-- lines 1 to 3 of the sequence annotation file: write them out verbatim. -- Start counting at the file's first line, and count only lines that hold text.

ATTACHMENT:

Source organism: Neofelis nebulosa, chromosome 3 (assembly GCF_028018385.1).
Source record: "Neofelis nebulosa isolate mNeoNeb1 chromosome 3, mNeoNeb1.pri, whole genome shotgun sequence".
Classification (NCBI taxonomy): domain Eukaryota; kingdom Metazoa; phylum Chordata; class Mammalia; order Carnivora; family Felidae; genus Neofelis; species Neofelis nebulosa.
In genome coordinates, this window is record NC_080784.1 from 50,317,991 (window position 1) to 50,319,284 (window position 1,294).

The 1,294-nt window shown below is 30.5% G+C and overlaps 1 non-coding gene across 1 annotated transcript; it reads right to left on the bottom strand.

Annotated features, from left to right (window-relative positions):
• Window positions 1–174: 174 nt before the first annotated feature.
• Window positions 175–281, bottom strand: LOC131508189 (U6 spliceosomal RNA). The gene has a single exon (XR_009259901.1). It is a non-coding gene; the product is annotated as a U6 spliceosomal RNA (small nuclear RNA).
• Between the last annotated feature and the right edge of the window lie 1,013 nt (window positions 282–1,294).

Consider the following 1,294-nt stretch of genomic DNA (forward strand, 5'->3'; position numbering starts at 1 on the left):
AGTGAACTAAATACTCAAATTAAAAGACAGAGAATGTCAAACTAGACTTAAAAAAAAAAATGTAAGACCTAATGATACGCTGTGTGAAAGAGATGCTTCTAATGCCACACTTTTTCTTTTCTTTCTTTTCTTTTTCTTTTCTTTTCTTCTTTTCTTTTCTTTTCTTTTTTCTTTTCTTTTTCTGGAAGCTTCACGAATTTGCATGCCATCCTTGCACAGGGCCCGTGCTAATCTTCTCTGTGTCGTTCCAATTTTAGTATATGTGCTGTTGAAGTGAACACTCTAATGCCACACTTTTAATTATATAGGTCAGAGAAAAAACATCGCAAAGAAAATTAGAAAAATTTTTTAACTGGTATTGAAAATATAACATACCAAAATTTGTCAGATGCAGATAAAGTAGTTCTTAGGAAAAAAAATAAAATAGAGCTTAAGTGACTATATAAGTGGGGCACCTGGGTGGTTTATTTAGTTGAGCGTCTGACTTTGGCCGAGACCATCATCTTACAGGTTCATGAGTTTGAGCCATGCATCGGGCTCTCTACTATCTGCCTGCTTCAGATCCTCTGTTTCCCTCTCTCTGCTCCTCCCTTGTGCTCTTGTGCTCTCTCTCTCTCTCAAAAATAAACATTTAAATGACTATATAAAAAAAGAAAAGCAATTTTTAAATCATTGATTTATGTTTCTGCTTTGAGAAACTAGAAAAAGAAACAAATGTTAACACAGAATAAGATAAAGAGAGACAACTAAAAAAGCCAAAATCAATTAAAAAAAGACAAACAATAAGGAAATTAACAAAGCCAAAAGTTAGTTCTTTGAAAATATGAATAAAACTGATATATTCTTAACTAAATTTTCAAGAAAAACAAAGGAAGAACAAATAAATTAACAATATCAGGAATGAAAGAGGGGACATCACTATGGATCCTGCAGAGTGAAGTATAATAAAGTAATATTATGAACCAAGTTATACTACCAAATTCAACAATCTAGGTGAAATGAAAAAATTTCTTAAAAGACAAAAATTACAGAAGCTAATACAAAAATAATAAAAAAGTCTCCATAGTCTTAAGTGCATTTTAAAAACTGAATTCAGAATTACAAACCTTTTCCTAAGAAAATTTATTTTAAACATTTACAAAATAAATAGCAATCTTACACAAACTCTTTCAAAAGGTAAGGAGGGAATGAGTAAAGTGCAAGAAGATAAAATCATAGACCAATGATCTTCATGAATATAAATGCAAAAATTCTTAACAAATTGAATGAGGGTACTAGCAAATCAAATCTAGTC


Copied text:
Source organism: Neofelis nebulosa, chromosome 3 (assembly GCF_028018385.1).
Source record: "Neofelis nebulosa isolate mNeoNeb1 chromosome 3, mNeoNeb1.pri, whole genome shotgun sequence".
Classification (NCBI taxonomy): domain Eukaryota; kingdom Metazoa; phylum Chordata; class Mammalia; order Carnivora; family Felidae; genus Neofelis; species Neofelis nebulosa.